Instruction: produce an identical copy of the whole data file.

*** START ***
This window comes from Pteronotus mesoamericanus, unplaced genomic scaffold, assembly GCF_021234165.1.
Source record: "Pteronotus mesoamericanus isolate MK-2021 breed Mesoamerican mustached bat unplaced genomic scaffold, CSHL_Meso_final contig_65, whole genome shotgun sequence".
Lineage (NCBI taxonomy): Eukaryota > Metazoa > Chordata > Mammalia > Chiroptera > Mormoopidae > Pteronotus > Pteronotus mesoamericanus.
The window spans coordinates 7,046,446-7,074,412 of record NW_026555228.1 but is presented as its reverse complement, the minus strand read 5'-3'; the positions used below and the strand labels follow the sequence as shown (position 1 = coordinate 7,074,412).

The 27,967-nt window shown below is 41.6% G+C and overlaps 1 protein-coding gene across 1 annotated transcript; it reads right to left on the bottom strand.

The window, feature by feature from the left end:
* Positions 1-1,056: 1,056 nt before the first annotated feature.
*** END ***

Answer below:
This window comes from Pteronotus mesoamericanus, unplaced genomic scaffold, assembly GCF_021234165.1.
Source record: "Pteronotus mesoamericanus isolate MK-2021 breed Mesoamerican mustached bat unplaced genomic scaffold, CSHL_Meso_final contig_65, whole genome shotgun sequence".
Lineage (NCBI taxonomy): Eukaryota > Metazoa > Chordata > Mammalia > Chiroptera > Mormoopidae > Pteronotus > Pteronotus mesoamericanus.
The window spans coordinates 7,046,446-7,074,412 of record NW_026555228.1 but is presented as its reverse complement, the minus strand read 5'-3'; the positions used below and the strand labels follow the sequence as shown (position 1 = coordinate 7,074,412).

The 27,967-nt window shown below is 41.6% G+C and overlaps 1 protein-coding gene across 1 annotated transcript; it reads right to left on the bottom strand.

The window, feature by feature from the left end:
* Positions 1-1,056: 1,056 nt before the first annotated feature.